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To Stop Female Genital Mutilation in the UK, Follow (and Invest) the Money

FGM is personal, cultural and moral, but it is also something which the state, acting to protect defenceless citizens, has a fundamental duty to stop.

To some it may seem heartless, but surely it's obvious: If we really, seriously want to eradicate female genital mutilation (FGM) we have to move beyond the moralising - essential as it is - and follow the money. And we must understand the market.

Culture change is difficult

Yes, female genital mutilation is irreducibly a moral and cultural issue. But, absolutely correctly, no modern western state can leverage, or justify, much in the way of legally imposed moral and cultural determinism.

It's true that some, especially on the right of politics, attempt to dictate who may share their lives with whom, and how, for instance, women may control their own fertility; but these interventions are very high-cost both to legislators and to their targets. State control of intimate and personal matters is frequently contested territory and leaches energy and other scarce resources required to serve the wider public good.

A duty to protect

Different considerations apply however if we think about things which actively harm people who can't defend themselves. Prime amongst these is the genital mutilation of babies and girls: a grim act of physical abuse for which the victim cannot give meaningful consent, imposed within a community because 'tradition' and 'culture' demand it.

FGM is personal, cultural and moral, but it is also something which the state, acting to protect defenceless citizens, has a fundamental duty to stop.

Reaching the excluded

Evidence aplenty suggests that moral admonition or direct cultural challenge works no better for stopping FGM than for other private and personal matters.

Diasporas may be economically driven, but modern-day rationality - insofar as it exists anywhere - is another matter. UK efforts to overturn dangerous in-coming ex-pat traditions can have the counter-productive effect of reinforcing isolation and determination to continue with long-established cultural actions, however harmful others deem these acts. It's why some anti-FGM organisations use traditional euphemisms such as 'cutting' to refer to even grievous genital mutilation and assault.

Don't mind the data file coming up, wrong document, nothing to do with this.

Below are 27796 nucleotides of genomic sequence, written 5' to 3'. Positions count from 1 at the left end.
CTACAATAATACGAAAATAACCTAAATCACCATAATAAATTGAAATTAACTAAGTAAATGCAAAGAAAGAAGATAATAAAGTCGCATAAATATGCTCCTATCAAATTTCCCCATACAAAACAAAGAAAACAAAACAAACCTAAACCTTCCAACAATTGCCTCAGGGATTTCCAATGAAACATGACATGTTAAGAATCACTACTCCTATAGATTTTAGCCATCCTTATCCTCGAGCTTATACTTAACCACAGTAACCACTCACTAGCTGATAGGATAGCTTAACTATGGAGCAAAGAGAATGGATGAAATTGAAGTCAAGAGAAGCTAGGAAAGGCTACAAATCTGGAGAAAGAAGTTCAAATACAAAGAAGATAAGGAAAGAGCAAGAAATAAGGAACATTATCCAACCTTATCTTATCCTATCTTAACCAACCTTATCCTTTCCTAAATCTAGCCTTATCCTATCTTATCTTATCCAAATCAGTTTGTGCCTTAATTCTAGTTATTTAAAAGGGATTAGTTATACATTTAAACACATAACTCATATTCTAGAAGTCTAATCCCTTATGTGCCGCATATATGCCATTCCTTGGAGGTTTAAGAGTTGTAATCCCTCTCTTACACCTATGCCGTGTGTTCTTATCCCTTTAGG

This is where following the money and understanding the markets comes in. Different contexts require different responses.

Women as owned objects

The origins of FGM are disparate and unclear. FGM preceded modern-day global religions and was probably connected with controlling slaves specifically as well as women in general. Whatever, the practice developed in such a way that it has become even now in some communities a deeply ingrained tradition which will take a massive amount of effort to dislodge. In this logic FGM is not inflicted on young girls to harm them but rather - horrendously - as a way to make them marriageable ('pure' by means of infibulation) and able to participate in adult life. Without FGM an adult female might be anomic: socially outcaste, belonging to no-one, 'unclean', perhaps forbidden even to participate in preparing food.

This fundamental threat of unbelonging may have weakened in western diaspora communities, but customs and beliefs remain, long shadows over the expectations and fears for girls' futures. In that sense parents may continue to believe FGM is in their daughters' best interests.

Enabling women's economic independence